So it's come down to this: British PM Tony Blair is meeting in London with Syrian president Bashar Assad, one of the few people anywhere who will admit to having Saddam Hussein on his speed dial. Mr. Blair will ask Assad to carry the message to Saddam that we really, really are serious this time, and that he still has a chance to avoid war by giving up his weapons of mass destruction. Good grief. The whining tone of this message will not be lost on Saddam, or on Assad who is a major league terrorist in his own right. Syria occupies Lebanon and Hezbollah operates from there with Syrian support. Mr. Blair may feel some frustration. But having to beg for seriousness at this point is a direct result of the policy he and his buddy Lil' Billy pursued for the better part of ten years. Vacillation and empty threats are what the world came to expect from us.
The result is Saddam Hussein's current state of mind. In the face of our military buildup, and the determination we showed in Afghanistan, you'd expect that Saddam would do a few things. First, he'd have made his WMD declaration with some small showing of compliance with the umpteenth U.N. resolution requiring him to disarm. By throwing the Blixies a bone, and maybe a couple of chemical or biological weapons, Saddam could have claimed he had complied with the will of the U.N. He would have been believed by the willing, and could have relied on them do diddle us around for months. But he didn't. He laughed in the U.N.'s face by declaring he has absolutely no WMD. It's such an obvious lie that only Alec Baldwin or Barbra Streisand could possibly be taken in.
You'd also expect that he would have quieted the action in the skies over the no-fly zones. But last Friday the Iraqis set up a "SAMbush" for our pilots. They baited a trap with a fighter flying into the forbidden southern zone, and tried to lure our interceptors over a cluster of surface-to-air missiles. Our guys didn't fall for it, but had the SAMbush succeeded, and one of our fly-guys been shot down, Saddam might have had a war on his hands before Christmas. Even in failing, it was another demonstration of Saddam's disregard for us and our intentions. He thinks that America is still the paper tiger that he punched holes in for the past ten years. But by these actions he is accelerating the time table for his own demise.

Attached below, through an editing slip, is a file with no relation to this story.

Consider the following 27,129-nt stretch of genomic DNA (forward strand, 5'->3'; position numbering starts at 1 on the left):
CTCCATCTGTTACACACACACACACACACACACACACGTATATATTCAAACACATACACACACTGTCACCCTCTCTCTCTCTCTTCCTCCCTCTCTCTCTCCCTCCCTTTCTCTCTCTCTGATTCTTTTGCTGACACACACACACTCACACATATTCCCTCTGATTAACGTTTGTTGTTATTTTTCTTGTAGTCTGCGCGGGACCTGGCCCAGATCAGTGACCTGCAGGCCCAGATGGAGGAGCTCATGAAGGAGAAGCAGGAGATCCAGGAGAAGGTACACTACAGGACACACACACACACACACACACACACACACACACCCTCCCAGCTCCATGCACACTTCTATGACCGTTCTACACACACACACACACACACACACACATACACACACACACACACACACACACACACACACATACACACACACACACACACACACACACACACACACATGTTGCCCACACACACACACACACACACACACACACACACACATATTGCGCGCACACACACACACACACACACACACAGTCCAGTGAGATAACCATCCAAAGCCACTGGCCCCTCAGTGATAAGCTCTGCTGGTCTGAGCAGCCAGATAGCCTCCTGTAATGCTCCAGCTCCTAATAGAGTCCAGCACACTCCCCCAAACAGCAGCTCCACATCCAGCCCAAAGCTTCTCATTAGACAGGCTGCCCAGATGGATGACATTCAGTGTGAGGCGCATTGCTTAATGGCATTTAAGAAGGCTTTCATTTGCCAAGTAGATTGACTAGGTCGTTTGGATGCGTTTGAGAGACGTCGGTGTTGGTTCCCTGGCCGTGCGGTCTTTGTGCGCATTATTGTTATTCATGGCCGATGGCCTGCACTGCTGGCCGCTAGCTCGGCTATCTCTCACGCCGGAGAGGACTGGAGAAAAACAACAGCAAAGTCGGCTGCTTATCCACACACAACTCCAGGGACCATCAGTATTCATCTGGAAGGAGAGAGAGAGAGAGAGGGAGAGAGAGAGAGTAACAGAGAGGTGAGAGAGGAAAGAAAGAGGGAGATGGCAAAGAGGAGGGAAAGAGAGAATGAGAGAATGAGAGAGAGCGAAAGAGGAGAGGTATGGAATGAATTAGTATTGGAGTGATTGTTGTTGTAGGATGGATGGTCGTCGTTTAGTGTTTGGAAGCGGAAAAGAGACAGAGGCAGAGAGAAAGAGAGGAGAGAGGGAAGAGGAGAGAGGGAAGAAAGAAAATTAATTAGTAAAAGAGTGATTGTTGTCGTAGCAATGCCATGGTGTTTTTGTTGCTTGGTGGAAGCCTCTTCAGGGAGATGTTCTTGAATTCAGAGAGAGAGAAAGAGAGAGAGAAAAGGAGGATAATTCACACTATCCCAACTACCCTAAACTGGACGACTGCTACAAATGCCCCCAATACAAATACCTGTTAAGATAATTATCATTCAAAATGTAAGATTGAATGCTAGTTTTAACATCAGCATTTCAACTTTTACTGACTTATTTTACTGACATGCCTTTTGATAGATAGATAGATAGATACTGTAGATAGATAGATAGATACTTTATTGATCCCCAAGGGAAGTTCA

Some months ago Saddam's former nuclear weapons program manager, Dr. Khidir Hamza, told me that Saddam would share chemical and biological weapons with terrorists in two circumstances. First, where they couldn't be traced back to him, and second where he believed that even if he was caught, the punishment wouldn't be severe enough to remove him from power. Since then, I have said repeatedly that this was the principal danger that Saddam poses, and that it was a casus belli: a justification for war. Now Saddam has apparently done exactly what Dr. Hamza predicted.